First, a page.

PARENTS are flocking to training sessions to learn how to help beat the bullies.
There has been huge demand for places on a new programme that started rolling-out nationwide this week.
Some venues have packed out and such is the level of interest that Education Minister Ruairi Quinn has increased the funding so that extra training nights can be laid on.
Originally, Mr Quinn allocated €40,000 for the programme, a joint initiative of the National Parents Council post primary (NPCpp) and the National Parents Council primary (NPC).
But yesterday, only days after it kicked off, he announced further funding of €20,000 to allow for more sessions to take place.
As a result, the number of training nights countrywide scheduled between now and Christmas will increase from 70 to 115.
Bullying is an age-old problem, but it has taken a more insidious turn with the advent of cyber-bullying, where texting and social media mean that targets can never escape the taunts.
Cyber-bullying was blamed for the tragic deaths of two teenage girls in Ireland last year.
Various surveys have sought to measures the extent of bullying among young people in Ireland. An NUI Maynooth study found 17pc of 12- to 18-year-olds had been bullied.
The EU Kids Online (Ireland Report) found that 23pc of nine- to 16-year-olds had been bullied and 4pc were victims of cyberbullying.
According to the The Growing up in Ireland study, 40pc of nine-year-olds reported being a victim of bullying.
The free, two-hour sessions for parents are part of the Department of Education's new Anti-Bullying Action Plan, which also includes new procedures for schools to help address the problem.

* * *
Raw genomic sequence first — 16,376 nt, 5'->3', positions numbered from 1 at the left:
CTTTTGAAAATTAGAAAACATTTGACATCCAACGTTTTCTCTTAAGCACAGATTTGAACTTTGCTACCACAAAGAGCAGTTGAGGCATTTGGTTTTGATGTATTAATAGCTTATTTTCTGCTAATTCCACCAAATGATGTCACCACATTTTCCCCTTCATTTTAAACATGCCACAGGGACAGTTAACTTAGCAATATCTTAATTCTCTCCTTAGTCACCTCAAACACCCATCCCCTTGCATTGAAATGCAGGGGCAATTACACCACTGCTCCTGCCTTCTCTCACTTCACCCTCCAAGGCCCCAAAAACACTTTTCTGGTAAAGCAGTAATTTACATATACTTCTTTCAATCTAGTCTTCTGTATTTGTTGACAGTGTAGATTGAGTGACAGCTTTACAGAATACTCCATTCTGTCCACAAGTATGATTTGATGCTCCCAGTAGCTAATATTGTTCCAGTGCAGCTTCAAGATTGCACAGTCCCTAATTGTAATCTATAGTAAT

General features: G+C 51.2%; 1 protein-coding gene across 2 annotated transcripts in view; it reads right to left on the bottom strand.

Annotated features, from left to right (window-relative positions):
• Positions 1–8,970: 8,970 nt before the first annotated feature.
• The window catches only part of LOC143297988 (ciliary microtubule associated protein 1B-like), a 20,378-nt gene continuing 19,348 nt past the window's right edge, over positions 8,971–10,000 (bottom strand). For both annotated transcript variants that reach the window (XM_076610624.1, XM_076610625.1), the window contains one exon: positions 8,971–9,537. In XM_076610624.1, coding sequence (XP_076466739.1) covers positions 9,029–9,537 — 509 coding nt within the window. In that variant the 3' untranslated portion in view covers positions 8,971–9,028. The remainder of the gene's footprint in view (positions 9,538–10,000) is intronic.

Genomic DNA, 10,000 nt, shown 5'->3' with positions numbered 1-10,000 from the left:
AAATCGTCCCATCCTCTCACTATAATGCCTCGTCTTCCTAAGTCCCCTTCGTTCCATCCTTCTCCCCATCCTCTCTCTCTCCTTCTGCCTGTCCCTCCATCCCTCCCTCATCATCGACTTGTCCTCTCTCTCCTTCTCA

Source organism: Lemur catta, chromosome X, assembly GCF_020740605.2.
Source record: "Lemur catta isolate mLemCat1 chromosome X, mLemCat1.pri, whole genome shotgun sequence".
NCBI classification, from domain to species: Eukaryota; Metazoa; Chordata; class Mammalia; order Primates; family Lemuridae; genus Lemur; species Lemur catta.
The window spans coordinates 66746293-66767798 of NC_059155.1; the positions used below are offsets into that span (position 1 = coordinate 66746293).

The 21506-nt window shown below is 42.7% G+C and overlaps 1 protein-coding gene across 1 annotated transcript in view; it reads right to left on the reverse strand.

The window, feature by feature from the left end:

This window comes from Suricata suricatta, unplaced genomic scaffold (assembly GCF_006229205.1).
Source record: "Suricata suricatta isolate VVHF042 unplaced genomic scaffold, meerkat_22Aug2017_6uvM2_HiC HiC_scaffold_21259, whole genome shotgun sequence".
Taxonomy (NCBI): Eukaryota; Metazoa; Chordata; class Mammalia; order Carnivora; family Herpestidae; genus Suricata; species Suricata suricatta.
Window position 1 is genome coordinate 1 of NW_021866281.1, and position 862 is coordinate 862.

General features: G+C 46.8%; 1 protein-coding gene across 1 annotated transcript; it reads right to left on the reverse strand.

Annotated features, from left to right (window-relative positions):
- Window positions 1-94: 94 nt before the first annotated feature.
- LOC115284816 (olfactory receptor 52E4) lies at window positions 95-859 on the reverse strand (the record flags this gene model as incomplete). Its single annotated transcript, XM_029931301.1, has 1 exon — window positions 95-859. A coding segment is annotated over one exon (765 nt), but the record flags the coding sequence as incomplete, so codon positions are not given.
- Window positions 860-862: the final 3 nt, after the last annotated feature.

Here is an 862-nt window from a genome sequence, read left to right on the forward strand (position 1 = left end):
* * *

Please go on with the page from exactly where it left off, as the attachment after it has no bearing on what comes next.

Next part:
The training is designed to support parents around issues of bullying and to inform them about new anti-bullying procedures for schools, published last month.
NPCpp chief executive Jim Moore said it was not only about providing information to parents, but also emphasising the role they must play in supporting their children and the school community.
Mr Quinn said parents had "a hugely important role to play in tackling bullying and these sessions will give them the tools they may need to do this".
He said the training programme was "a fantastic example of how we can reach out and really help students".
The parents' bodies are also developing an information leaflet for parents who attend the training sessions, which will be available on their websites.
Parents can book a spot on the anti-bullying programme by registering online at either www.npc.ie or www.npcpp.ie.